Since these are fees the seller would not pay on an offer with conventional financing, this information must be included in your offer. You should also realize that since the seller will be paying these additional fees, they may be a little less negotiable on the price.

    VA and FHA Appraisals

    Home appraisal inspections on FHA and VA loans are a little more detailed than on conventionalloans (and more expensive). The appraisers are required to perform certain minimum inspections as well as evaluate the market value of the property. Although these inspections are not as detailed as a professional home inspection and should not be considered a substitute, sometimes repairs are required.

    These are additional costs the seller would not be obligated to pay for someone obtaining conventional financing, so your offer should include a maximum figure for these repairs. Otherwise the seller is signing the equivalent of a blank check, and they do not want to do that.

    At the same time, whatever figure you put in will most likely affect the seller’s willingness to negotiate on price. If you put $500 as an estimate, the seller may be $500 less negotiable on their price. If no repairs are required, you may have been able to get the house for $500 less than what you and the seller agreed on as the price. The solution is to add a clause to your offer that goes something like this. "If required repairs cost less than the maximum amount allowed, the excess will be credited toward buyer’s closing costs."

  • Buying a Home With Resale Value ~ Savet Group

    Posted Under: Home Buying in Westlake Village, Credit Score in Westlake Village, Investment Properties in Westlake Village  |  April 19, 2012 2:52 PM  |  359 views  |  No comments

    Buying a Home With Resale Value

    Location – Local Community, Town or City

    Before you can actually pick out a house, you need to choose what cities or communities you would like to live in. There are many factors you should pay attention to, not only for yourself, but because you intend to eventually sell the home to someone else. Carefully choosing your community is the first step in "location, location, location" and can help maximize your future potential resale value.

    Economic Stability

    When choosing a community for your purchase, it makes the most sense to buy in a city with a viable and stable economy. Five, ten, or even fifteen years from now – when you want to sell your home – you can have a reasonable expectation that your community will still be a desirable place to live.

    In addition to residential neighborhoods, there should be a healthy mixture of commercial and business districts. These not only provide jobs to the local residents, but also add an income source that the city can use to upgrade and maintain roads and city services.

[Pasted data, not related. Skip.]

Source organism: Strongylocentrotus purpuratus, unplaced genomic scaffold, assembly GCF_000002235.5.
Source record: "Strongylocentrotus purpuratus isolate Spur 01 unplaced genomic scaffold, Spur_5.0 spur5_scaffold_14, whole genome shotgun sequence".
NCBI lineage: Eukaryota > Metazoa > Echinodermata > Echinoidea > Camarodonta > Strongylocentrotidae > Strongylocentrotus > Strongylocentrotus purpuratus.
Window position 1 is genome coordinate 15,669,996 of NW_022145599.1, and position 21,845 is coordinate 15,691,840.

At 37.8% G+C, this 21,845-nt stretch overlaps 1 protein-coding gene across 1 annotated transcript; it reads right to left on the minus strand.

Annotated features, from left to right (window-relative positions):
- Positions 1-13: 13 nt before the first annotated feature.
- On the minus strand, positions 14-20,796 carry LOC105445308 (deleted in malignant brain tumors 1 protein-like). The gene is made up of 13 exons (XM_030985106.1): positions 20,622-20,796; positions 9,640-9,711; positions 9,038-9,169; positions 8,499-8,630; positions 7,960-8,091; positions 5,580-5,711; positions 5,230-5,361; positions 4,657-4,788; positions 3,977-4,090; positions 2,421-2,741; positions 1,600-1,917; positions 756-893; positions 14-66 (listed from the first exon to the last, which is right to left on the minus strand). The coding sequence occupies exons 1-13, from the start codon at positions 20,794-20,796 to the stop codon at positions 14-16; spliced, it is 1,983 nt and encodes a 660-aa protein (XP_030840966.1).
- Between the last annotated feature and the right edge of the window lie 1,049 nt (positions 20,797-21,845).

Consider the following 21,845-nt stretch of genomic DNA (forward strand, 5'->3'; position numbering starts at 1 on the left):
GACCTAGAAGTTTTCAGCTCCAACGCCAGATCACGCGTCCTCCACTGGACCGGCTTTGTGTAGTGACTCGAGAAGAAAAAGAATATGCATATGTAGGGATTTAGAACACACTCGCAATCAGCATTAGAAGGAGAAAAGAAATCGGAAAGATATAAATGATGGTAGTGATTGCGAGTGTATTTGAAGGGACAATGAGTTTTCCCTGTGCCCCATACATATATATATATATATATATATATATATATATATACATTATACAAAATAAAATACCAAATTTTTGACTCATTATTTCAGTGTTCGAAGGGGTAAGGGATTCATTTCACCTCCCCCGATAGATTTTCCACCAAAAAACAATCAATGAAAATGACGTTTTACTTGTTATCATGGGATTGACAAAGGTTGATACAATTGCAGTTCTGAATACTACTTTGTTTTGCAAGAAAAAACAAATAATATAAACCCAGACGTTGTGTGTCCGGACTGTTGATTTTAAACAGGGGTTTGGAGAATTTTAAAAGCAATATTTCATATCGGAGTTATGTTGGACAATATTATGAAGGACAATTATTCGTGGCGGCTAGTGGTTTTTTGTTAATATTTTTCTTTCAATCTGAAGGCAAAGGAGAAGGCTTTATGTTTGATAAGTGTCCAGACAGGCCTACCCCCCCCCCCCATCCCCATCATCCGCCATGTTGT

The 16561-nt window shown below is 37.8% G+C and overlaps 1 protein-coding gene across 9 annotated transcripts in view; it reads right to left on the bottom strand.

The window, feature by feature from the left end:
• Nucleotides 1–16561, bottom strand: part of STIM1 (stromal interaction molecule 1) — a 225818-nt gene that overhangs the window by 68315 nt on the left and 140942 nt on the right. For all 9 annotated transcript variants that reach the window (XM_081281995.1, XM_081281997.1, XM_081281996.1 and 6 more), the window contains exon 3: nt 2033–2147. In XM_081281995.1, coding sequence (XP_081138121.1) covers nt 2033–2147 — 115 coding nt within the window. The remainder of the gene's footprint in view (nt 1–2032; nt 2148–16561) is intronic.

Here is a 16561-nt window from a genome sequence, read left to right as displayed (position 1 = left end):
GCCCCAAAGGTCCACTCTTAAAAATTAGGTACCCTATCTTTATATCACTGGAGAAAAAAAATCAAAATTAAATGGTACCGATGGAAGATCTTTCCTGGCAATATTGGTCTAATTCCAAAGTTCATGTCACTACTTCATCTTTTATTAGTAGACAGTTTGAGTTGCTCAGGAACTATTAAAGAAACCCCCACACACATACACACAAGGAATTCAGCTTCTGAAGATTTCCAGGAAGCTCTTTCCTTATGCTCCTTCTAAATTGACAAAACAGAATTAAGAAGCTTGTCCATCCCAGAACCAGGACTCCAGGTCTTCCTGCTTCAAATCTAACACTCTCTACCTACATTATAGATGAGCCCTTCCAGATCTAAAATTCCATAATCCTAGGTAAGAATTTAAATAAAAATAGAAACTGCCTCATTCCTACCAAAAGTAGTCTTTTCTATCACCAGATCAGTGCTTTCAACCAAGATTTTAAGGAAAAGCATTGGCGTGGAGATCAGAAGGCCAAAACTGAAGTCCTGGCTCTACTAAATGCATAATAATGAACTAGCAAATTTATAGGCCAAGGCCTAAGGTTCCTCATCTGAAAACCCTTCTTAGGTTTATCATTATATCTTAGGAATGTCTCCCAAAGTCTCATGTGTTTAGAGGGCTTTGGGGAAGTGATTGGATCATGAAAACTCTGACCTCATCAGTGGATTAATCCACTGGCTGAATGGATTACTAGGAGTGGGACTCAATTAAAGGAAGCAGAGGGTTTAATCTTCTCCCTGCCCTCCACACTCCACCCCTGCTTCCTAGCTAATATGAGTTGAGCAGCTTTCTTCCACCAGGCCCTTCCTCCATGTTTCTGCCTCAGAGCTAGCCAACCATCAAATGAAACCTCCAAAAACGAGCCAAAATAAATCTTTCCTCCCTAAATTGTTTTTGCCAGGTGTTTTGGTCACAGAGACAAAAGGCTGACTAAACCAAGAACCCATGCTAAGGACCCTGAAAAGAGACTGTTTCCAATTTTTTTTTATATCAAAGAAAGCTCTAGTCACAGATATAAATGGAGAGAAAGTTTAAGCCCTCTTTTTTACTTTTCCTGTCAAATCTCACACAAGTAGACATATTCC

In fact, you should take a drive and see how well the community is maintained. You have probably heard of "pride of ownership" when referring to an individual home or an automobile. Look to live in a city that demonstrates community pride, as well.

    Local Government Services

    In addition to community pride, check on the services provided by local government. One example would be the local library system. Are there several library branches? Do they stock a good selection of books, including recent best sellers?

    You should also look into local crime statistics and see how the city compares to the national average and other local communities. Is the police force effective and responsive to community needs? Are fire stations located strategically around the community so that they also can respond quickly in an emergency?

    Another area of inquiry is community services. Does the city sponsor youth sports and have well maintained athletic facilities and parks? Do they sponsor community events, such as an annual parade? Are there activities available for children, teenagers and senior citizens?

    Your local agent, if they are a good one, will have amassed a wealth of information on these subjects of inquiry. It is also another reason to always use a local agent.


    Even if you do not have school-age children and do not intend to have children, you must pay attention to the local school system. That is because when you sell the property, many of your potential buyers will have concerns of this nature.

    You will want to know if the local schools are overcrowded. Take a drive around and see if there are auxiliary trailers outside the local schools. Call up the local school district and see if elementary aged children always attend the school closest to their home. If not, ask why. Are there enough schools to support the local population? If not, are there plans to build new schools? How will building new schools affect local property taxes?

    You should also check to see how local students score on the standardized tests. You can ask your agent about these things, but you should also get the local phone numbers so you can ask yourself.

    There are also school reports available for free on the Internet.

    Property Taxes